2. Suggest he find a small FBO and show his vids to them. They’re likely to assist with or direct him to some free training and stick time. Local to me here flight training is available and you get the first flight and landing free if you do a couple hours bookwork and pass a written test. Private aviation is more than a hobby, it’s a passion and the enthusiasts all recognize this. He’s got to make a jump from the habits of a grossly overpowered model pilot where you just pull the stick to point the nose where you want to go, and actual flying at the edge of the envelope such as LANDING. And if you’ve been to a model flying field, you’ll see tons of people that can fly great, but 90% just plop it onto the ground at the end, bending and breaking things. Fly the box. Elevator is airspeed control, throttle is elevation control…. exactly the opposite of what boring holes through the air with an overpowered model airplane teaches you.

    Making something fly is not hard at all. It’s the landing you have to design and train for.

    1. Which is why, in the Soviet union, fighter pilots were first trained in gliders. Learn to fly with nature, not fighting it. Also, every single glider landing is what other pilots call emergency landings.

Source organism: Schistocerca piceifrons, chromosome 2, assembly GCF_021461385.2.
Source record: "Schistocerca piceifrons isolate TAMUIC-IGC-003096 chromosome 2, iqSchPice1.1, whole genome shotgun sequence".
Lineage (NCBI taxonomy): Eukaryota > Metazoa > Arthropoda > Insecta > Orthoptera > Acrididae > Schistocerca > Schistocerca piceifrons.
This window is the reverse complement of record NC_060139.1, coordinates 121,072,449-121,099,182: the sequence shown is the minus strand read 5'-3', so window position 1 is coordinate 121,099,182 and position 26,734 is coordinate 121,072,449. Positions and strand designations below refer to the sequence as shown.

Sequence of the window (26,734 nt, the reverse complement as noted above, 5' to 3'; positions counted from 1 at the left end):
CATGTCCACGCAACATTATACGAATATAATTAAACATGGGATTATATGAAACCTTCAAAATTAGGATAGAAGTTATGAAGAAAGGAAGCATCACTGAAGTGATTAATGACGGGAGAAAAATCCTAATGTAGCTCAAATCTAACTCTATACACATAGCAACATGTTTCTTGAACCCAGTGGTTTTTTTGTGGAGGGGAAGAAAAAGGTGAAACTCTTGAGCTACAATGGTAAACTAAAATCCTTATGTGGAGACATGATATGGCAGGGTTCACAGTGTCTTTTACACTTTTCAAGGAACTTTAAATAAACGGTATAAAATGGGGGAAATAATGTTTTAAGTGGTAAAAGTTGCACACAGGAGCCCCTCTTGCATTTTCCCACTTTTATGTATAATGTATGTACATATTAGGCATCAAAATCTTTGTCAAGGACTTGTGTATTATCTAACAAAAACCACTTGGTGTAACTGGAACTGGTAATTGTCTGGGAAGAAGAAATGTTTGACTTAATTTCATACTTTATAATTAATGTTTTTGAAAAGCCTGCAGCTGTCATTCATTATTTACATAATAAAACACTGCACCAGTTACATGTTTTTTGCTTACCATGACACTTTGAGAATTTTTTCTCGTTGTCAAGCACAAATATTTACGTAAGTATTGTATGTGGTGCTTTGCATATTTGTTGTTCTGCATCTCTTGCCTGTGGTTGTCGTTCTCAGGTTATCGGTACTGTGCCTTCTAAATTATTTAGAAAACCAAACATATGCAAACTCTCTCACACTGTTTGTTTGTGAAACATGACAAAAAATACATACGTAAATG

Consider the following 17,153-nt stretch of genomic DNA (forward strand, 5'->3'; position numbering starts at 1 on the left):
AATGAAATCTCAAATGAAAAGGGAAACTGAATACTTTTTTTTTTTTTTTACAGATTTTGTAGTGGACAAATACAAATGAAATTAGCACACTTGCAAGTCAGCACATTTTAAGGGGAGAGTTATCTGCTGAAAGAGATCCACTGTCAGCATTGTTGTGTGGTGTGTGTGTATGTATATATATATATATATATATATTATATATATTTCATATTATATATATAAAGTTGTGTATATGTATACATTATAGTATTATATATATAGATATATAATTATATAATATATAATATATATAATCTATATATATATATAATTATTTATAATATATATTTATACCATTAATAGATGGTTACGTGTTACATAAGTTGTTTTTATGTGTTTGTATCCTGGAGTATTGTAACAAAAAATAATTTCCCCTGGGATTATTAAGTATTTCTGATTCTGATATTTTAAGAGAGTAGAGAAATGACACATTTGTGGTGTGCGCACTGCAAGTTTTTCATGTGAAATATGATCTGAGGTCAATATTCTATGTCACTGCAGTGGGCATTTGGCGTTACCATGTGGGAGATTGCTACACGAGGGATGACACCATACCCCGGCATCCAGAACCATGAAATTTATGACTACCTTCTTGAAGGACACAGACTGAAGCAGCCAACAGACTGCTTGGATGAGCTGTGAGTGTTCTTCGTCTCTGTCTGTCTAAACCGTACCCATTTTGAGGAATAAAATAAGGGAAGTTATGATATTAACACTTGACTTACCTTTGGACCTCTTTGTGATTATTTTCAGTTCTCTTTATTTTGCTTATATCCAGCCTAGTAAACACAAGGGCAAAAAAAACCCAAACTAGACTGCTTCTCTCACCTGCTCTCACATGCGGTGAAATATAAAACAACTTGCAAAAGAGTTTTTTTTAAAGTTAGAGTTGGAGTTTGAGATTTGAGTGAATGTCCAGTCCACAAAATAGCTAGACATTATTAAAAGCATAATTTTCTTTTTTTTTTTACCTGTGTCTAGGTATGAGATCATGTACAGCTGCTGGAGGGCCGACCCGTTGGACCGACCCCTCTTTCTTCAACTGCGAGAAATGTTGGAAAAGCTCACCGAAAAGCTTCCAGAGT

1. Then perhaps the next step would be to hunt up a (helpful and supportive) member of the local EAA chapter to have a look over his shoulder and suggest useful/safety oriented things that a model builder wouldn’t necessarily be very familiar with.

        1. Yah. Some backup would be a great idea. Help to prevent PIO at 2 feet altitude above the runway on landing leading to PIO directly at the only obstructing objects anywhere nearby and a crash into one of them.

          And I recall he had a parachute on board but at no point sufficient altitude to use it.

          He needs backup from experienced pilots. The R/C background is actually working against him. It’s a different skill set once in the seat and life on the line. I’m concerned but pointing out he’s got a great shot at it if gets local skilled aviation assistance, and I very much want him to succeed. We don’t care about the aircraft, it’s him.

          I’m pointing right at the challenges he needs to conquer to succeed. I wish to see success.

        2. Yes to EAA.